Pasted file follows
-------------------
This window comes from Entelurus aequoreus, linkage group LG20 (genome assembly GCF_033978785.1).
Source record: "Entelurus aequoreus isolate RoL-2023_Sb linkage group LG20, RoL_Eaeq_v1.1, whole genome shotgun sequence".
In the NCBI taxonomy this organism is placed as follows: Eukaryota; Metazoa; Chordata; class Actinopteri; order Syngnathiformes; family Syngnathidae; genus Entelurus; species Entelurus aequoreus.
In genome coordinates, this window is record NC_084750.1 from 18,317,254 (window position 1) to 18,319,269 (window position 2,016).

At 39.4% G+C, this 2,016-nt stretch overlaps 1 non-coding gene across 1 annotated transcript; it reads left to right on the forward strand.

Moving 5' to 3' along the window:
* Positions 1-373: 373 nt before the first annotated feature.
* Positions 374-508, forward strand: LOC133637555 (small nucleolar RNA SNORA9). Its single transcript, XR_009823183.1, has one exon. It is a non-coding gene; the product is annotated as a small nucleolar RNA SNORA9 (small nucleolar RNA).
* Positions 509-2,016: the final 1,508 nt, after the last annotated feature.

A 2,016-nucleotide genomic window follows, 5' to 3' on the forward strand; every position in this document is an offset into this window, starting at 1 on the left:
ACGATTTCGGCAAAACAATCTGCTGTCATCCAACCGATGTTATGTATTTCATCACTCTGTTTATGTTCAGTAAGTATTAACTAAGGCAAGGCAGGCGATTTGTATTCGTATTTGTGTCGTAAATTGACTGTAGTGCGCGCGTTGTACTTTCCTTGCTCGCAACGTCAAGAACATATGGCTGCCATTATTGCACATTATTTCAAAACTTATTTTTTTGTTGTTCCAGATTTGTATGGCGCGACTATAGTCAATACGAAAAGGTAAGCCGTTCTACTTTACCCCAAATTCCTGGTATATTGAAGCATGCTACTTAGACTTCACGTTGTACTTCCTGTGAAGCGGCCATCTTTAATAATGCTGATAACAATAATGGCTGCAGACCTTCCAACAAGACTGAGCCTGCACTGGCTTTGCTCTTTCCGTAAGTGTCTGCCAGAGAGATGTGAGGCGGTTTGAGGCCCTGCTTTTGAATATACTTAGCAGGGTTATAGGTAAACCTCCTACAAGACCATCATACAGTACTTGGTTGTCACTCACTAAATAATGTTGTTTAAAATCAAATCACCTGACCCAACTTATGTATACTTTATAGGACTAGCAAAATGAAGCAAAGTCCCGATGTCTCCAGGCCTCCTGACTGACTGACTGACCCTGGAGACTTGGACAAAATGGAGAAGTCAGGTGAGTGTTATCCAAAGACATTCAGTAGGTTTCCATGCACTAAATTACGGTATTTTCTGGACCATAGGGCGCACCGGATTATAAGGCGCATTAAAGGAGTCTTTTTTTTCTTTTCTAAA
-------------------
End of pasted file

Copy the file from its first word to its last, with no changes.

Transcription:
This window comes from Entelurus aequoreus, linkage group LG20 (genome assembly GCF_033978785.1).
Source record: "Entelurus aequoreus isolate RoL-2023_Sb linkage group LG20, RoL_Eaeq_v1.1, whole genome shotgun sequence".
In the NCBI taxonomy this organism is placed as follows: Eukaryota; Metazoa; Chordata; class Actinopteri; order Syngnathiformes; family Syngnathidae; genus Entelurus; species Entelurus aequoreus.
In genome coordinates, this window is record NC_084750.1 from 18,317,254 (window position 1) to 18,319,269 (window position 2,016).

At 39.4% G+C, this 2,016-nt stretch overlaps 1 non-coding gene across 1 annotated transcript; it reads left to right on the forward strand.

Moving 5' to 3' along the window:
* Positions 1-373: 373 nt before the first annotated feature.
* Positions 374-508, forward strand: LOC133637555 (small nucleolar RNA SNORA9). Its single transcript, XR_009823183.1, has one exon. It is a non-coding gene; the product is annotated as a small nucleolar RNA SNORA9 (small nucleolar RNA).
* Positions 509-2,016: the final 1,508 nt, after the last annotated feature.

A 2,016-nucleotide genomic window follows, 5' to 3' on the forward strand; every position in this document is an offset into this window, starting at 1 on the left:
ACGATTTCGGCAAAACAATCTGCTGTCATCCAACCGATGTTATGTATTTCATCACTCTGTTTATGTTCAGTAAGTATTAACTAAGGCAAGGCAGGCGATTTGTATTCGTATTTGTGTCGTAAATTGACTGTAGTGCGCGCGTTGTACTTTCCTTGCTCGCAACGTCAAGAACATATGGCTGCCATTATTGCACATTATTTCAAAACTTATTTTTTTGTTGTTCCAGATTTGTATGGCGCGACTATAGTCAATACGAAAAGGTAAGCCGTTCTACTTTACCCCAAATTCCTGGTATATTGAAGCATGCTACTTAGACTTCACGTTGTACTTCCTGTGAAGCGGCCATCTTTAATAATGCTGATAACAATAATGGCTGCAGACCTTCCAACAAGACTGAGCCTGCACTGGCTTTGCTCTTTCCGTAAGTGTCTGCCAGAGAGATGTGAGGCGGTTTGAGGCCCTGCTTTTGAATATACTTAGCAGGGTTATAGGTAAACCTCCTACAAGACCATCATACAGTACTTGGTTGTCACTCACTAAATAATGTTGTTTAAAATCAAATCACCTGACCCAACTTATGTATACTTTATAGGACTAGCAAAATGAAGCAAAGTCCCGATGTCTCCAGGCCTCCTGACTGACTGACTGACCCTGGAGACTTGGACAAAATGGAGAAGTCAGGTGAGTGTTATCCAAAGACATTCAGTAGGTTTCCATGCACTAAATTACGGTATTTTCTGGACCATAGGGCGCACCGGATTATAAGGCGCATTAAAGGAGTCTTTTTTTTCTTTTCTAAA